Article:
7. May Fight Heart Diseases
Since blackberries contain vitamin K, having them regularly may help regulate blood clotting.10
Blackberries contain high levels of anthocyanins, a type of antioxidant, which fights free radical damage that causes age-related heart disease like coronary heart disease. In addition to this, they also lower inflammation which is linked to heart disease. That said, there isn’t much research that’s been done on this and there’s a long way to go before blackberries join the list of heart disease-fighting foods.11
Maintain Digestive Health
Blackberries are loaded with fiber, with one cup offering 7.6 grams of it, which keep your bowel movements regular and eliminate toxins via the colon. In addition to this, tannins in blackberries act as anti-inflammatory compounds that prevent intestinal upset.12
10. May Fight Epilepsy
Blackberries contain the mineral manganese which has been found to prevent disruptions in the transmission of electrical signals in the brain. These disruptions are what result in epilepsy. More importantly, blackberries provide the right amount of this mineral. Too much of it can be dangerous as well.13
11. May Prevent Stomach Ulcers
If your blackberries have turned orange, it means they have a fungal disease and need to be thrown away.
|↑1||Blackberries. Oregon State University.|
|↑2||Miller, Marshall G., and Barbara Shukitt-Hale. “Berry fruit enhances beneficial signaling in the brain.” Journal of agricultural and food chemistry 60, no. 23 (2012): 5709-5715.|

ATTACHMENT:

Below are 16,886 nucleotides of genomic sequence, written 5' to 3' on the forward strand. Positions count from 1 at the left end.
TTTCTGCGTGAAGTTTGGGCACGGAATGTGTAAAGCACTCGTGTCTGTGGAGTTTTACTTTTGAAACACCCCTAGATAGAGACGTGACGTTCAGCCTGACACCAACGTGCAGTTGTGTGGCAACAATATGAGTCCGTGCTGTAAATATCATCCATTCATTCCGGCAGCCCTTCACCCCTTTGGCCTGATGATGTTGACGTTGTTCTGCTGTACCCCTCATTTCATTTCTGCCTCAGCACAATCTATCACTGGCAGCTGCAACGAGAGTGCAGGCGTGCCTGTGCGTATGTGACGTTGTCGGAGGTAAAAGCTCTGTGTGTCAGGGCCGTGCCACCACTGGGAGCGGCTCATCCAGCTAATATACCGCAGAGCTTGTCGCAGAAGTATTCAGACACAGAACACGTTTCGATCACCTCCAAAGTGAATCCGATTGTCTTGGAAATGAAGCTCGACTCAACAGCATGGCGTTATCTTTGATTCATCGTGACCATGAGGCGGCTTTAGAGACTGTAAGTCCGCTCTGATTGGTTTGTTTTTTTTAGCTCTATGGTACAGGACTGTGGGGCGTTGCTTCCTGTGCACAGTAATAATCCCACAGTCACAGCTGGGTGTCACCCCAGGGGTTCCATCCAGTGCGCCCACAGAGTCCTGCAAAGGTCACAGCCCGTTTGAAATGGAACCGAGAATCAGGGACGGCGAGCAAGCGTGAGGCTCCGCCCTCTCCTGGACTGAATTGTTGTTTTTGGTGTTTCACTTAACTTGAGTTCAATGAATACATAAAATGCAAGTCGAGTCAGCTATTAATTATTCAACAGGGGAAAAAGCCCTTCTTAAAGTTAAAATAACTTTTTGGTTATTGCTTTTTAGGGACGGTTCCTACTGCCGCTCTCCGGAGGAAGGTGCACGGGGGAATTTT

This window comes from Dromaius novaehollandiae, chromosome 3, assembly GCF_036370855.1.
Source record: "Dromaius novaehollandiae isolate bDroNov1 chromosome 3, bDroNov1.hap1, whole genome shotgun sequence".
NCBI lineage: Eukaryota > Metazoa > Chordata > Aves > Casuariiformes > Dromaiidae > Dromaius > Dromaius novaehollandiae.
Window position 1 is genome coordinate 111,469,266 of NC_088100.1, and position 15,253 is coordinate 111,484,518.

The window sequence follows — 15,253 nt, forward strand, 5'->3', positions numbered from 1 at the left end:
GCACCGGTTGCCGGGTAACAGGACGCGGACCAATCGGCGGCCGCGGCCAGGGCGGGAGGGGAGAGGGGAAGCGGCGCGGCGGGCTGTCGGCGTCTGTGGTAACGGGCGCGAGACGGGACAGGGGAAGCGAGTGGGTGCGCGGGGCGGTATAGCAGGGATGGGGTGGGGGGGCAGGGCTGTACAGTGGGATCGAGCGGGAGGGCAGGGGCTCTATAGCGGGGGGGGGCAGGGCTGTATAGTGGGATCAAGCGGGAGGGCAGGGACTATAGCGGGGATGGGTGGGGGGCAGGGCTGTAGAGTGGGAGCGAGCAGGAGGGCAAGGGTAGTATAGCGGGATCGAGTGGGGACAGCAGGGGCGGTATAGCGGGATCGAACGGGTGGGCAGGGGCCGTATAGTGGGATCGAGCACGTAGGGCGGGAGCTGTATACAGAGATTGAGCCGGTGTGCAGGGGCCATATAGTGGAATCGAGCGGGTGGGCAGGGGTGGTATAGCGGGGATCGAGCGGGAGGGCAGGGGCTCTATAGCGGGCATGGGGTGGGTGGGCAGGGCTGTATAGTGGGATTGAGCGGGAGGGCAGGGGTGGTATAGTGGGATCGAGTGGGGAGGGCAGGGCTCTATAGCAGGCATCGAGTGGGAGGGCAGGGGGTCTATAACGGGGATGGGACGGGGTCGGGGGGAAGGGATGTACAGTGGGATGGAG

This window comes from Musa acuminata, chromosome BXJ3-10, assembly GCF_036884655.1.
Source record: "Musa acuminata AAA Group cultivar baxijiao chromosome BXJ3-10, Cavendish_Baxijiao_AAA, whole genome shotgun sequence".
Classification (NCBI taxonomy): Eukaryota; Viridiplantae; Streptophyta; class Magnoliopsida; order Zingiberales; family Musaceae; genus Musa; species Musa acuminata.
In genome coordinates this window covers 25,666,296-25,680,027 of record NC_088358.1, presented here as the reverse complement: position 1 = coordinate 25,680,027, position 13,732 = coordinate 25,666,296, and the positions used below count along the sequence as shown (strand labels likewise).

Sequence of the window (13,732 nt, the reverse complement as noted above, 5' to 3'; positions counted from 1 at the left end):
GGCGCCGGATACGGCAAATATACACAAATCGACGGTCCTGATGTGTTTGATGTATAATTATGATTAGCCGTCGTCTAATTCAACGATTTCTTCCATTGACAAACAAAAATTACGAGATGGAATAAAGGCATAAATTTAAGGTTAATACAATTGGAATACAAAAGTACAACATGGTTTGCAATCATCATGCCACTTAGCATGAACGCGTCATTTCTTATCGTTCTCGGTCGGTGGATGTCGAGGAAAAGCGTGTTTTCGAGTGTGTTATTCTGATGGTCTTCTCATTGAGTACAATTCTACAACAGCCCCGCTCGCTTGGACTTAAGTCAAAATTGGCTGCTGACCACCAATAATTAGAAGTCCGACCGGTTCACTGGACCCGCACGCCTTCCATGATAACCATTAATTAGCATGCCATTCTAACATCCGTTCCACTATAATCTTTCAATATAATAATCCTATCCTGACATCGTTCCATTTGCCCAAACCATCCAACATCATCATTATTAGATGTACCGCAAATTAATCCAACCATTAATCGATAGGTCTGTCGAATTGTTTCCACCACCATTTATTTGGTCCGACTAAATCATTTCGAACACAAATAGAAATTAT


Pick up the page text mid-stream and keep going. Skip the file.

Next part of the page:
|↑3||González, Octavio A., Carolina Escamilla, Robert J. Danaher, Jin Dai, Jeffrey L. Ebersole, Russell J. Mumper, and Craig S. Miller. “Antibacterial effects of blackberry extract target periodontopathogens.” Journal of periodontal research 48, no. 1 (2013): 80-86.|
|↑4, ↑9, ↑10, ↑13||15 Health Benefits of Blackberries. The University Of Illinois.|
|↑5||Full Report (All Nutrients): 09042, Blackberries, raw.
|↑6||Full Report (All Nutrients): 09042, Blackberries, raw. United States Department Of Agriculture.|
|↑7||Kristo, Aleksandra S., Dorothy Klimis-Zacas, and Angelos K. Sikalidis. “Protective role of dietary berries in cancer.” Antioxidants 5, no. 4 (2016): 37.|
|↑8||15 Health Benefits of Blackberries.
|↑11||Leopold, Jane A. “Antioxidants and coronary artery disease: from pathophysiology to preventive therapy.” Coronary artery disease 26, no. 2 (2015): 176.|
|↑12||Korczak, Renee, Alison Kamil, Lisa Fleige, Sharon M. Donovan, and Joanne L. Slavin. “Dietary fiber and digestive health in children.” Nutrition reviews 75, no. 4 (2017): 241-259.|
|↑14||de Jesus, Neyres Zinia Taveira, Heloina de Souza Falcão, Isis Fernandes Gomes, Thiago Jose de Almeida Leite, Gedson Rodrigues de Morais Lima, Jose Maria Barbosa-Filho, Josean Fechine Tavares, Marcelo Sobral da Silva, Petrônio Filgueiras de Athayde-Filho, and Leonia Maria Batista. “Tannins, peptic ulcers and related mechanisms.” International journal of molecular sciences 13, no. 3 (2012): 3203-3228.|